Window Treatments

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Window Treatments

Window treatments are something that most people, and me included, do not appreciate until they are up. Then we wonder how we could have lived without them for so long!

soft-brown-silk

Balloon shades in soft brown silk embroidered with blue crystals

It is true that there are beautiful views that should not be covered. There is handsome wood trim and architectural details that were created to be shown. Sometimes light is a factor and we want as much to come into the room as possible. But all of these things can still be in play if the window treatment is properly designed; made to enhance the space and not detract from any of these other important features.

I personally lived without dining room draperies for five years. I have an octagonal room, with 7 very tall windows set in the angles. The look was very beautiful and we did not want to cover the windows; they were so unique. As the years went by, I found the look to be too stark and wanted more warmth. Floor to ceiling drapery panels were created in a soft gold and pewter silk stripe. They were mounted beyond the frames and did not cover the glass. One continuous valence in the Empire style wrapped around the room at the ceiling line and connected it all together without losing the view. The room became warmer but also much more dramatic and welcoming, especially at night.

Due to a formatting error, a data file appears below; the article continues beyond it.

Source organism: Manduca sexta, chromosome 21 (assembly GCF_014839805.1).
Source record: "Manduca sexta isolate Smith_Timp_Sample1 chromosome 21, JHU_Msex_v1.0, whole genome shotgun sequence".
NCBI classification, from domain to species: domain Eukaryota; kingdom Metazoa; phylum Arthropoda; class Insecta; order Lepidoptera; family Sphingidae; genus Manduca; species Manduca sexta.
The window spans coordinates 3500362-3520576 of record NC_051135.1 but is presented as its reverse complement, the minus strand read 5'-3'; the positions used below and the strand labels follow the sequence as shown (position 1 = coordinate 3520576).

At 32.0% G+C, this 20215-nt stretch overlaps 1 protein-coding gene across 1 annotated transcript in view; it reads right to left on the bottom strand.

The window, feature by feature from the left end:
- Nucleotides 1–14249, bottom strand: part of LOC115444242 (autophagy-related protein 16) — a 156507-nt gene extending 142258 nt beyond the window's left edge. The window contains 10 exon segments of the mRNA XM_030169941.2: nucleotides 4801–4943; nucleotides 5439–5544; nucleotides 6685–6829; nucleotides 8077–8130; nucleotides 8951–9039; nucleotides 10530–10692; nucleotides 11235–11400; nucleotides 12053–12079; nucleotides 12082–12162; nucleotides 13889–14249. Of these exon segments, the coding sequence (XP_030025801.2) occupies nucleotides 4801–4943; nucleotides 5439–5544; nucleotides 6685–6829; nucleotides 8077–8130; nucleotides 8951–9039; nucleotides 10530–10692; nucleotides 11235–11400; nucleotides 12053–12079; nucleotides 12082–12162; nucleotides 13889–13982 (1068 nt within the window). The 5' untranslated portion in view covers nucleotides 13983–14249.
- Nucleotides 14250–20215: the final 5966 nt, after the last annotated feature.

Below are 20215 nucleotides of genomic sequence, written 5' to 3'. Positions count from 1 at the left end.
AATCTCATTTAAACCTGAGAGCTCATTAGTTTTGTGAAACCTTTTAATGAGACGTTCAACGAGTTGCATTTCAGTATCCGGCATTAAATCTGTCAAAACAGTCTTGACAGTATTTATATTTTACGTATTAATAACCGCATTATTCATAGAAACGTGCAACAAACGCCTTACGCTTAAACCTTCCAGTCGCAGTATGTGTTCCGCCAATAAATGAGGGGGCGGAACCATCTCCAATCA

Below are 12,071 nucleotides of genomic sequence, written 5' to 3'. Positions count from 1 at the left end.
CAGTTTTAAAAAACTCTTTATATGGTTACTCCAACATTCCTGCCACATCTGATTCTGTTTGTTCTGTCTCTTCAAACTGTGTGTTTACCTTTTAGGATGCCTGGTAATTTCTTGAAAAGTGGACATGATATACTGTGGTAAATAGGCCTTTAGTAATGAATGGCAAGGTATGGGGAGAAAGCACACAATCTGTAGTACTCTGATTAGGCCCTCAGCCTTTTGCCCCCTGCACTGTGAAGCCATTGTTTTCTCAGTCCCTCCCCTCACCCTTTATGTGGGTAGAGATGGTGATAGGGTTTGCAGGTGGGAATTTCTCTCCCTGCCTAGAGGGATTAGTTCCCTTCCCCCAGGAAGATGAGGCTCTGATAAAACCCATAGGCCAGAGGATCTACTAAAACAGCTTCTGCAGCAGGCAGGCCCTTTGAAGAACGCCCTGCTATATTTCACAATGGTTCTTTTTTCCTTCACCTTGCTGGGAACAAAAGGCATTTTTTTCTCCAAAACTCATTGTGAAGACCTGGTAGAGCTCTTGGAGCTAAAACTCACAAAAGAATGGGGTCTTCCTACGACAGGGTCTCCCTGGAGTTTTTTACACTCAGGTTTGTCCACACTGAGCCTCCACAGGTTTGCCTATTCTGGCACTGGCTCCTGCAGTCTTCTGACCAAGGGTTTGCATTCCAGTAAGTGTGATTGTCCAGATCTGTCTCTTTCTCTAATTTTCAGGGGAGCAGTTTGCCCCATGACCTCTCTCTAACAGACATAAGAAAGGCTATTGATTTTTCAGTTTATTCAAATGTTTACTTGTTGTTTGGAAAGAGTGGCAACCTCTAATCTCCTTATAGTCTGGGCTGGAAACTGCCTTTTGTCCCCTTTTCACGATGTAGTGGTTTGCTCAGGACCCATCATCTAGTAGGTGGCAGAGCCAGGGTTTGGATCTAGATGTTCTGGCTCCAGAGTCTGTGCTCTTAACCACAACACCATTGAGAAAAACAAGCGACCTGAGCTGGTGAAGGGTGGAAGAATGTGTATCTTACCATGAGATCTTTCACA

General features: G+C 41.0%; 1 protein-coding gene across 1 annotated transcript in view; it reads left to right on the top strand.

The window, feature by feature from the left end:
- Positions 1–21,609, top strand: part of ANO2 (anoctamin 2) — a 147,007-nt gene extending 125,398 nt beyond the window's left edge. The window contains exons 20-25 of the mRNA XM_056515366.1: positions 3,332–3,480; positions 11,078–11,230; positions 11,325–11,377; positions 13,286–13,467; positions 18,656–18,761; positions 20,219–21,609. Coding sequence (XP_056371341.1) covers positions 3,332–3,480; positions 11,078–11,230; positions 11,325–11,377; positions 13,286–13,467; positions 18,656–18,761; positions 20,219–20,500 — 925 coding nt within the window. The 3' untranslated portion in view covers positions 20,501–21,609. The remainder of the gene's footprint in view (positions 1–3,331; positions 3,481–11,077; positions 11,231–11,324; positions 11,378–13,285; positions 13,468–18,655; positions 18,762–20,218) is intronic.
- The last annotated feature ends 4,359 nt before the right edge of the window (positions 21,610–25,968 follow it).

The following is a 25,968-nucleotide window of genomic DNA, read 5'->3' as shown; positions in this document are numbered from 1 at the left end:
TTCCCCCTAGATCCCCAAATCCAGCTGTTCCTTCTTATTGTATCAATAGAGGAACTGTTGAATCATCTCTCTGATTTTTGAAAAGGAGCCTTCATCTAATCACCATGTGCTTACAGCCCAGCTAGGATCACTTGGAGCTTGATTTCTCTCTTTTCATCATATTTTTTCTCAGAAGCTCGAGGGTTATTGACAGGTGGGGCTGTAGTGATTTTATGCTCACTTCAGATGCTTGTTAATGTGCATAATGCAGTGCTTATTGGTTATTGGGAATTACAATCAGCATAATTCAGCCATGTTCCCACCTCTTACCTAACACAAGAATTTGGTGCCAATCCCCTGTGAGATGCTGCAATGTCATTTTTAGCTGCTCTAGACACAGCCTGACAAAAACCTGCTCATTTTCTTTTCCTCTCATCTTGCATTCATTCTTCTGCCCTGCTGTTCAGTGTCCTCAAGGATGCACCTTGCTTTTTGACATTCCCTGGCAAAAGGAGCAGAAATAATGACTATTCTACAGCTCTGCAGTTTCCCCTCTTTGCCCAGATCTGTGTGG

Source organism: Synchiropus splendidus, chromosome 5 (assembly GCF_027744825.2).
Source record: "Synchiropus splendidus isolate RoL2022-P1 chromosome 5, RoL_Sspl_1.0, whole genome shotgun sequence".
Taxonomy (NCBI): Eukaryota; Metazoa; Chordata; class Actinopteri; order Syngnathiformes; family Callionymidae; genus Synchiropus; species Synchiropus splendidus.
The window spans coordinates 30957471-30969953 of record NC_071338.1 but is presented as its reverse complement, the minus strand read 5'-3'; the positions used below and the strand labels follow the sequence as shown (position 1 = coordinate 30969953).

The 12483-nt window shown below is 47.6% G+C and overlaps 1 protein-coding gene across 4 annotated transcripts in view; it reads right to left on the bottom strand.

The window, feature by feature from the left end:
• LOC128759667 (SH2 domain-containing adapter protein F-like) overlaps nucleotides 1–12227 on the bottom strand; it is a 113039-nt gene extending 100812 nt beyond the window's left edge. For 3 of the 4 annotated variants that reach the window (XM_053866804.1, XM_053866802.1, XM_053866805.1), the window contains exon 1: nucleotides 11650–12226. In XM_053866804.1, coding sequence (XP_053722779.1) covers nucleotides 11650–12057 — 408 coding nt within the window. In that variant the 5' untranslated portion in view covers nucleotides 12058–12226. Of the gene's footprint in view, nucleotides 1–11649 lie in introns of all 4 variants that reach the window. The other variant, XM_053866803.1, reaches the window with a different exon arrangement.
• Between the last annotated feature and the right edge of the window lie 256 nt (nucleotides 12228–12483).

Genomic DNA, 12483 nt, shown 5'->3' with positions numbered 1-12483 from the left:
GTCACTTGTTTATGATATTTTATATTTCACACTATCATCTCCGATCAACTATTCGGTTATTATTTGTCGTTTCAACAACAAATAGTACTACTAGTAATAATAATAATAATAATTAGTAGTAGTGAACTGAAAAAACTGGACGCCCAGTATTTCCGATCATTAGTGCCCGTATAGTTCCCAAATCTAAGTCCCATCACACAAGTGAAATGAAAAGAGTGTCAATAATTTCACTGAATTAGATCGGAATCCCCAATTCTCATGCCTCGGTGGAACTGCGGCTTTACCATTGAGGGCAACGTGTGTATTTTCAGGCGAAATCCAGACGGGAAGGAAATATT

Draperies can be quiet and subtle, or a strong dramatic focal point in a room. They can make a room warm and cozy or light and airy. It’s all in the fabric used and the ultimate style.

padded-cornice

The use of a padded cornice in yellow and blue French toile over a functional rolled shade in a complimentary plaid makes for a cheerful and welcoming guest bedroom

We often connect home decorating fabrics with those used in the garment industry. I’ve made draperies which look like “ball gowns” made of beautiful beaded silks, satins or velvets. We tie them up or pull back the sides imitating “leg of mutton”sleeves, a treatment that comes from the Haute Couture in Paris.

Mario Buatta is known as the “Prince of Chintz”. His widespread use of glazed cotton floral fabrics began in the 1980’s and is still popular today. Chintz as a dressmaker’s fabric goes back for generations.

Wools and linens that mimic men’s suiting can be used for a clean lined sophisticated study, family room or office. Simple straight panels, padded cornices and roman shades are some of the treatments that work so well with these fabrics.

And don’t forget the light, airy, gossamer look. It is always tasteful and does so much to soften the cold, hard glass.

Kennedy-Valence

Regal blue and gold stripe panels are topped with an Empire valence, often referred to as a “Kennedy Valence” This treatment was used by Jacqueline Kennedy for the oval office of the President

 

A little inspiration and a good fabricator are all it takes!